Valuing Laws as Local Amenities

59 Pages Posted: 26 Jun 2007

See all articles by Anup Malani

Anup Malani

University of Chicago - Law School; University of Chicago Pritzker School of Medicine; Resources for the Future; National Bureau of Economic Research (NBER)

Date Written: June 2007


The conventional approach to evaluating a law is to examine its effect on proximate behavior. To evaluate a new criminal law, for example, the conventional approach would look to changes in the crime rate. This paper argues instead that laws should be judged by the extent to which they raise housing prices and lower wages. The logic is that the value of a law, much like the value of a lake or a public school, is capitalized into local housing and labor markets. Desirable laws increase housing prices and decrease wages because more people want to live in the relevant jurisdiction; undesirable laws have the opposite effects. Evaluating laws in the manner has several advantages over the conventional approach. First, it employs a more direct proxy for utility. Second, it accounts for all the effects of a law, including hard-to-measure outcomes, unintended consequences, and enforcement costs. Third, it permits direct comparison of different types of laws, which is important in instances where law-makers have limited resources to invest in law-making. Lastly, it sheds light on the distributional consequences of a law. In particular, it makes clear that a significant portion of every law's benefits are reallocated through housing and labor markets to property owners.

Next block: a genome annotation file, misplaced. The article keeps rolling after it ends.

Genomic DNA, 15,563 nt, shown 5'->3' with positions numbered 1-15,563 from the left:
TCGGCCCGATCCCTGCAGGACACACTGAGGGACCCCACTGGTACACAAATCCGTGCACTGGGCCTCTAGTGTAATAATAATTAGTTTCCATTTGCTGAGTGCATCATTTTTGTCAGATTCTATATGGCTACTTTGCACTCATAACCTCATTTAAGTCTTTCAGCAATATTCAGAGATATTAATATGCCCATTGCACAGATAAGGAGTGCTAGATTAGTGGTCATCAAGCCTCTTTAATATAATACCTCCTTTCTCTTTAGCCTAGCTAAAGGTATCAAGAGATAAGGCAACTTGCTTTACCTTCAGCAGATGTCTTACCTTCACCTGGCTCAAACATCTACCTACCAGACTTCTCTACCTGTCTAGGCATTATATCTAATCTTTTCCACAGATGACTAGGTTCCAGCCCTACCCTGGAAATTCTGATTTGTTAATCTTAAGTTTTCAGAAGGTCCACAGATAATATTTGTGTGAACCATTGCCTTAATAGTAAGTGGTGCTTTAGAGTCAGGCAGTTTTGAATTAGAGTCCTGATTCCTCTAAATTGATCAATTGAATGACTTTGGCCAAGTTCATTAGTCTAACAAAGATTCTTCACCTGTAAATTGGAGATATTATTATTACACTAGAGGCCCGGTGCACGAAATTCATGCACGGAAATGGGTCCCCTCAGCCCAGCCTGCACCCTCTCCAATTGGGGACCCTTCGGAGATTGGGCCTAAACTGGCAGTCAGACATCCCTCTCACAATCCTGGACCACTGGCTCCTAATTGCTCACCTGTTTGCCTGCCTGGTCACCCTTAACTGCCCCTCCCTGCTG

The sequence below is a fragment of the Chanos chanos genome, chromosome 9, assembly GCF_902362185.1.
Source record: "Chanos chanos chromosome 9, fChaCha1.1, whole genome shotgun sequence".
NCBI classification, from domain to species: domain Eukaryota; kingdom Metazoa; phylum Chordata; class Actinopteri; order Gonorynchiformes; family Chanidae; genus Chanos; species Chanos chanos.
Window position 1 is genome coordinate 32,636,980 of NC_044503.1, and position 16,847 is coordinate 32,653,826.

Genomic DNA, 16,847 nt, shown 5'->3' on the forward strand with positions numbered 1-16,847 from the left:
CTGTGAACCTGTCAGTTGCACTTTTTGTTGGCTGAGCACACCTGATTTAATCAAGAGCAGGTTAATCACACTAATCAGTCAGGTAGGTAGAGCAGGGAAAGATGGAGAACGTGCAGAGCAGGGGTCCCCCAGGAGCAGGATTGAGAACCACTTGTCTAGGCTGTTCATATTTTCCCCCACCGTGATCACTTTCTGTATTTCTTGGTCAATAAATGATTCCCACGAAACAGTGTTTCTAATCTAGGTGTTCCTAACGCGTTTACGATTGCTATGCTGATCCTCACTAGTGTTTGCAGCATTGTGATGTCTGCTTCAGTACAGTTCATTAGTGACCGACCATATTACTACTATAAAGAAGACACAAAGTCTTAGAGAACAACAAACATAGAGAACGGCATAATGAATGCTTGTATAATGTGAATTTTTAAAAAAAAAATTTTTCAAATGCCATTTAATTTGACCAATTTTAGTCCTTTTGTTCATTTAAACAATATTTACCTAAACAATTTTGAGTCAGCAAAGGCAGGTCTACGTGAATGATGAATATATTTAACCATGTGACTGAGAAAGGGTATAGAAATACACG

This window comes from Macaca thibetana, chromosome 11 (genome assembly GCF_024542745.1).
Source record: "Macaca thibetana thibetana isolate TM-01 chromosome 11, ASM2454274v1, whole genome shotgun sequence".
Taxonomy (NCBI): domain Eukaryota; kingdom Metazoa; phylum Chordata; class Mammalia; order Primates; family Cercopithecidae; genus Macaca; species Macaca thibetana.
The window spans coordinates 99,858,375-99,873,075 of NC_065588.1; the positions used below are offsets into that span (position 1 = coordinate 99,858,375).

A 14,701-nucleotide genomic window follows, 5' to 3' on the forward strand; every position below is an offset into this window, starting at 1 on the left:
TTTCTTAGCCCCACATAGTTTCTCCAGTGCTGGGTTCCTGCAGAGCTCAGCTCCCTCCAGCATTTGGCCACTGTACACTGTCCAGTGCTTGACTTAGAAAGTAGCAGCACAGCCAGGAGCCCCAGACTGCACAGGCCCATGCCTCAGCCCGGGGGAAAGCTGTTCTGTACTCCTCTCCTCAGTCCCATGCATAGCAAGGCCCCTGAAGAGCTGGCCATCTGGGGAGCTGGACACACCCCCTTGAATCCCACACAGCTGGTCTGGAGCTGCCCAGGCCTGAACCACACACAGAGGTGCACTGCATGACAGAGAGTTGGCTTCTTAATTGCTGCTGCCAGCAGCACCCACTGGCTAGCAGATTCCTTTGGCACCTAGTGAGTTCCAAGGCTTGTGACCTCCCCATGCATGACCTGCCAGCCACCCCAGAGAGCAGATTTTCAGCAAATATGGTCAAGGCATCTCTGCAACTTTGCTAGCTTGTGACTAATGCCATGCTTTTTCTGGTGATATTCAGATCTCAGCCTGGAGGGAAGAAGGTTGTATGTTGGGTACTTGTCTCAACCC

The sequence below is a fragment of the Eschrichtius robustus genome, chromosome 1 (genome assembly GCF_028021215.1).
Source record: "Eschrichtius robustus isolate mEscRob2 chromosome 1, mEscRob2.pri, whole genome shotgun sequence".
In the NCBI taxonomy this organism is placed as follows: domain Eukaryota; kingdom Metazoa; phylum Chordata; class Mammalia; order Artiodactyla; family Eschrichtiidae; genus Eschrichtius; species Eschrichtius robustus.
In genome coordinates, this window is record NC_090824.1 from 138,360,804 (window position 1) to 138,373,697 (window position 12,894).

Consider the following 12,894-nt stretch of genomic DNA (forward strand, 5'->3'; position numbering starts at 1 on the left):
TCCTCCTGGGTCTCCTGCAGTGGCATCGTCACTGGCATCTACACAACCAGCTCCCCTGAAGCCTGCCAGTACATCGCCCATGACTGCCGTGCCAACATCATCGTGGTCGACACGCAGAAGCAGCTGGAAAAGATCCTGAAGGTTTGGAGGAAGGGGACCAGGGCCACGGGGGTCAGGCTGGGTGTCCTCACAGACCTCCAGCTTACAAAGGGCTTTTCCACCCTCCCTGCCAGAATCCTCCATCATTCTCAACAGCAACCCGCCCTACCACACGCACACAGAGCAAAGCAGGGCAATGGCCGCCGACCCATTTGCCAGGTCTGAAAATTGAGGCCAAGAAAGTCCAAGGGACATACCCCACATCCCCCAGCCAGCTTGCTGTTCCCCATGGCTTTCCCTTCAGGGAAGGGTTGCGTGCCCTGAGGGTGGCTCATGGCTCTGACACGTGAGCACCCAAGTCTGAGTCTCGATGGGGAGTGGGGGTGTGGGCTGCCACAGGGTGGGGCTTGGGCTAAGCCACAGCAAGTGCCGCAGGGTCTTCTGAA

Suggested Citation

Malani, Anup, Valuing Laws as Local Amenities (June 2007). U of Chicago Law & Economics, Olin Working Paper No. 341. Available at SSRN: or

Anup Malani (Contact Author)

University of Chicago - Law School ( email )

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University of Chicago Pritzker School of Medicine

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Resources for the Future

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